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Remembering Brock: The funeral

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Thursday 26th February, 2015 - 8:55am

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Peter Brock's funeral saw

Peter Brock’s funeral saw St Pauls Cathedral in Melbourne bursting at the seams with mourners

Speedcafe.com recounts the stories from the emotional state funeral for the great Peter Brock. This article was first published September 19, 2006.

As the tributes and tears flowed for the most celebrated racing driver in Australia inside a packed St Pauls Cathedral in Melbourne yesterday, a crowd of almost 10,000 jammed Federation Square across the road to watch Brocks State funeral on a giant screen.

At the end of the service which lasted almost two hours, Alexandra led the procession from the altar, her eyes glazed over, sobbing occasionally as she walked down the aisle cradling her dad’s famous helmet.

“He was the most genuine person I’ve ever come across,” Alexandra said in a moving tribute which prompted mourners to break out into spontaneous applause.

“How do you put into words something about a man like him. You just can’t, she said tears running her her cheeks.”

Earlier tributes were delivered by former racing driver, Network 10 commentator Neil Crompton who recounted some of the more light hearted moments in Brock’s professional career that spanned almost 40 years.

Among the mourners were Victorian premier Steve Bracks, the leader of the Federal Opposition Kim Beazley, former opposition leader John Hewson, Melbourne Lord Mayor John So and Federal Sports
Minister Rod Kemp who represented Prime Minister John Howard.

Some of Australia’s leading motor racing identities including motorcycle world champion and V8 Supercar driver Wayne Gardner, Dick Johnson, Allan Moffat, Colin Bond and John Harvey transcended the eras.

From other sports fields were swimmers Matt Welsh and Brooke Hansen as well as former marathon man Steve Moneghetti.

Earlier Collingwood great Peter Daicos spoke of the man he met for the first time in 1983 who was his all-time hero.

One of the common threads to come out of the service was that Brock was a conduit to all people, a man who could give his time to all walks of life.

He was a passionate Collingwood supporter and former board member of the AFL club who embodied everything that Australia stood for honesty, integrity and always striving for perfection.

“He was a great man, a superb athlete and a tremendous visionary,” brother Lewis Brock said.

Lewis led eight speakers at the service in front of Brock’s children Alexandra, Robert and James.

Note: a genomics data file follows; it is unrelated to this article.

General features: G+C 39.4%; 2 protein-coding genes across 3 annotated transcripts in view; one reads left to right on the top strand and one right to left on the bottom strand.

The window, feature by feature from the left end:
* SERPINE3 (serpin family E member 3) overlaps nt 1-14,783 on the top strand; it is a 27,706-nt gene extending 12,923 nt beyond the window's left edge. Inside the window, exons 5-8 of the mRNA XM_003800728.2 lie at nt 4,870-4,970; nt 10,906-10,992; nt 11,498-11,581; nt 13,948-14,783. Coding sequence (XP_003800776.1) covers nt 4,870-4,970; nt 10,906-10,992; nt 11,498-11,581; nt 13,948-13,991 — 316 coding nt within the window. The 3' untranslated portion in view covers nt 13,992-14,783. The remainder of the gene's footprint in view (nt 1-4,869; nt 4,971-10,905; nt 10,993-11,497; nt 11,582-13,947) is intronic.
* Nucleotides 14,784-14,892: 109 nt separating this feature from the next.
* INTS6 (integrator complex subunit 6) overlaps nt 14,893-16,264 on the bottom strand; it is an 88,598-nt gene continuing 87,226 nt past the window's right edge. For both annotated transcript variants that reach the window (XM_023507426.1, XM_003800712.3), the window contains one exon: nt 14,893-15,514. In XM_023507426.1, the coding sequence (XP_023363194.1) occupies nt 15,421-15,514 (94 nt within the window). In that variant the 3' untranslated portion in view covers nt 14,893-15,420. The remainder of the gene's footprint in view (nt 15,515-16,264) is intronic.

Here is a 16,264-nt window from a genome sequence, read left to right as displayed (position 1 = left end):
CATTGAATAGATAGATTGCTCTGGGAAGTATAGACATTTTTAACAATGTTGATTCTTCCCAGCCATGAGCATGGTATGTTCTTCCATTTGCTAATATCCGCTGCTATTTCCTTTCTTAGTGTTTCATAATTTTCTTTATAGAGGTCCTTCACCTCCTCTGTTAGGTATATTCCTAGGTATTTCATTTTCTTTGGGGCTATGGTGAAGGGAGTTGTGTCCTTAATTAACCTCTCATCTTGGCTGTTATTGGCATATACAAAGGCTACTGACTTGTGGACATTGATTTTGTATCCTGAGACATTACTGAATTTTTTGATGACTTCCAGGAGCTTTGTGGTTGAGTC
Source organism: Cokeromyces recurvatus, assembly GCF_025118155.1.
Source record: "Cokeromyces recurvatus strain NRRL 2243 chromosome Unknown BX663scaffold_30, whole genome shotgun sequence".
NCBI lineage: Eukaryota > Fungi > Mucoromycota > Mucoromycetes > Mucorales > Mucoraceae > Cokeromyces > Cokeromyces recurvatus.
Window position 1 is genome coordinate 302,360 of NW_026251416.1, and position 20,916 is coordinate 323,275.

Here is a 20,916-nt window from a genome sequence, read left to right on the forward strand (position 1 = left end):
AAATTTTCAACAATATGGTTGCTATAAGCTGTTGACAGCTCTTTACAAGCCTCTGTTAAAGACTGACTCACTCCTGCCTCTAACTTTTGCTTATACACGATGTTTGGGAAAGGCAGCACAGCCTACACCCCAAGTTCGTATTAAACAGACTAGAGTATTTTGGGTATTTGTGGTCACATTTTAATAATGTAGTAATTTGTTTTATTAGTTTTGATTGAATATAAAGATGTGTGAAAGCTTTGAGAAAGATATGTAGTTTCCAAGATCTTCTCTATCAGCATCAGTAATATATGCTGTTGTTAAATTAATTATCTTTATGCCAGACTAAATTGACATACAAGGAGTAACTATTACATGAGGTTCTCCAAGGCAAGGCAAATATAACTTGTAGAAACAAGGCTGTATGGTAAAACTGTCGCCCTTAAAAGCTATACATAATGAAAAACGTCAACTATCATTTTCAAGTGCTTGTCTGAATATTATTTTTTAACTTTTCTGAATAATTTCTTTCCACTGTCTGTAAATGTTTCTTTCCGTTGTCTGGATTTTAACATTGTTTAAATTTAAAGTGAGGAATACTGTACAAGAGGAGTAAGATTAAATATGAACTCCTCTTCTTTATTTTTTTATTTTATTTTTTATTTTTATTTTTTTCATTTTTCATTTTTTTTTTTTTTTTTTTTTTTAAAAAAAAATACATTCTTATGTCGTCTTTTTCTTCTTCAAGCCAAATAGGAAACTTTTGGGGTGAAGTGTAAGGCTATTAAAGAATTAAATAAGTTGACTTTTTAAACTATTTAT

Former partner of 28 years Bev Brock and his new partner Julie Bamford were at the head of the procession which left the cathedral.

It was a perfect service for a man nicknamed Peter Perfect for his racing exploits however his personal life was far from the glossy public image that had been created by careful PR massaging over the years.

Brock’s wayward ways were touched on at the service which included his split from Holden in the late 1980s over his belief in an Energy Polariser that he believed had magical powers of engine performance.

And then there was the time Brock believed that aliens had landed on his property at Hurstbridge on the outskirts of Melbourne.

Old rival Dick Johnson maintained his long held admiration of Brock as being one of the fairest drivers he’s raced against.

A large crowd of fans were the last filter into the cathedral, many wearing Brock clothing, dozens donning Holden gear.

These are resilient people who at various times throughout the service were misty eyed and they were not alone.

Ford fans were also touched by the emotional service.

Brock’s personality reached out a touched millions of Australians through his generosity and genuine human interest.

He did a lot for charity, the environment and the aboriginal people.

Aunty Joy Murphy, an elder with the Wurundjeri People said the legendary driver had a genuine hunger to learn more at the aboriginal culture.

“Our people will always remember him and in death he won’t walk alone,” she said.

Brock left on his final road journey on a hot sunny day in Melbourne, the cortege leaving the Flinders St Cathedral for a private cremation.

His casket was carried to a specially prepared Holden hearse by James, Robert, Neil, Lewis, Philip, David and Alexander Brock and friend Dr Eric Dowker.

The King of the Mountain was a mountain of a man who left a mountain of memories.

Long live the King.

_ The Courier-Mail, Gordon Lomas, September 20, 2006

ALEXANDRA BROCK’S TRIBUTE